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Tuesday, April 20, 2010

By Sunday Morning, It's Normal


When they saw him, they worshipped him; but some doubted.


But when they heard that he was alive and had been seen by her, they would not believe it.


But these words seemed to them an idle tale, and they did not believe them.


…he said to them, 'Unless I see the mark of the nails in his hands, and put my finger in the mark of the nails and my hand in his side, I will not believe.'


On Friday afternoon, we are all on the same page.  Jesus has just been killed.  Jesus is dead.

By Sunday morning, we recognize this as normal.  This is the way it happens in the only world we've ever known.

As the days go by, we shrug and sound wise to each other.  We note that human brutality in the name of justice, keeping the peace, sustaining traditional power, responding to societal threats, appeasing the crowd, and silencing the voices of dissent has so frequently led to arrest, incarceration, torture, and death.

We all accept that flowers die.

As soon as we can, we scatter.


On Sunday, some of us see the empty tomb, listen to an angel, and know that Jesus is resurrected from death.  Others of us want to reject that thought at first but we find our way to a place of acceptance soon enough.  Still others of us need the evidence to mount a little higher.  With more witnesses, more encounters with the risen Christ, and more breakfasts on the beach, we begin to get it, to see it.  There are those of us, and maybe some part of each of us, that will only believe when we place our fingers in the wounds of the living hands of Jesus himself.

It takes more than a morning of trumpets for resurrection to sink in.

So, we live our lives between Good Friday and … when?  Easter?  Maybe between Good Friday and Pentecost.  For on Pentecost, to which we trace the founding of our churches as the Spirit descends on the disciples, we begin to see something concrete again, something we can touch.  We begin to see the church.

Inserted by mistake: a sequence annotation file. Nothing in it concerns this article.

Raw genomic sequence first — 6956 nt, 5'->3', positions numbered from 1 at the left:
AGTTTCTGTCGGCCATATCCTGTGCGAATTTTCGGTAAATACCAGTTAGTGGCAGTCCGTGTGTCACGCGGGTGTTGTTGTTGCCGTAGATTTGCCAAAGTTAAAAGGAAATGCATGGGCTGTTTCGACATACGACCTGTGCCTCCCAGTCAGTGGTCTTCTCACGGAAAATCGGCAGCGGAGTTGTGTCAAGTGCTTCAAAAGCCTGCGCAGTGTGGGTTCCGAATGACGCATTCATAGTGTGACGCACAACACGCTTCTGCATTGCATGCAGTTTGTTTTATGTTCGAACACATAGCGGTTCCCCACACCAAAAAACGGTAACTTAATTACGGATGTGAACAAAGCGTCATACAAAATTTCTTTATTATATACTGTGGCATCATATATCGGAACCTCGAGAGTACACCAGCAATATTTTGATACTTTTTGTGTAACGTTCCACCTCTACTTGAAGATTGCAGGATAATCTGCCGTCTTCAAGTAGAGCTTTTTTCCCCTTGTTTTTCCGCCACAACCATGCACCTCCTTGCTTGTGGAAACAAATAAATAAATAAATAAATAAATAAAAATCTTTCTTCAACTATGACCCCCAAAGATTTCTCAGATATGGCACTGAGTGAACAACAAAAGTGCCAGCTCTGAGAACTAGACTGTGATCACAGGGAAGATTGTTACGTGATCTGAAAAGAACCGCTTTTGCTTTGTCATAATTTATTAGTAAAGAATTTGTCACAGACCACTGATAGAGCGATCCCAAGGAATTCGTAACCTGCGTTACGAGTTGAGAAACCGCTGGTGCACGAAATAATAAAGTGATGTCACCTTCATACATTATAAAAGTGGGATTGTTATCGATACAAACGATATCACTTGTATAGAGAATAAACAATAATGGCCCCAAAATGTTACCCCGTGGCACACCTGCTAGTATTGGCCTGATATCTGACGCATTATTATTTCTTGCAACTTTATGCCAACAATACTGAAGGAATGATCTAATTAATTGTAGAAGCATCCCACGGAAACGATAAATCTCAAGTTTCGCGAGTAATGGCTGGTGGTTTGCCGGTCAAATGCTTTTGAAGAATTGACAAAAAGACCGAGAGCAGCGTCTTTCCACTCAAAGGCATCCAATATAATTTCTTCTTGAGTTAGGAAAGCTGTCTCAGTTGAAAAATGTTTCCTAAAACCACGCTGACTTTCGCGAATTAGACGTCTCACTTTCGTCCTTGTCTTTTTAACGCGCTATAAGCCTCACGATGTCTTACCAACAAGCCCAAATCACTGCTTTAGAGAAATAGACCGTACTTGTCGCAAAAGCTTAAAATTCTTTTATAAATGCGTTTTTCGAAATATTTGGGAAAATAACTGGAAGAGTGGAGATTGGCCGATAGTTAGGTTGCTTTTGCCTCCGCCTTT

The church is like Jesus in that it is capable of death, capable of being killed.  It is also like Jesus in that it is capable of being reborn.  It is also capable of being the place where a soul can find that which will prove to be new life, renewal, and salvation.  It is capable of being that kind of home.

If you have doubts, let them be holy doubts, sacred doubts.  If you doubt the risen Christ do not allow that doubt to compromise your hope for the kingdom to be found among us.  Do not allow your uncertainty to let you settle for a church that is a building and good friends.  Hold to the integrity of the church as the embodiment of Christ still among us.  Let no one dissuade you from your struggle to show extravagant kindness, to practice radical welcome, to experience surprising joy in the only life we have, to stand against oppression, and to disrupt any moments when one human being tries to diminish another.

Oh Holy One, we pray for an everyday Pentecost.  We pray for the Spirit to inspire our hearts in the divine song.  We pray, thy kingdom come.  Amen.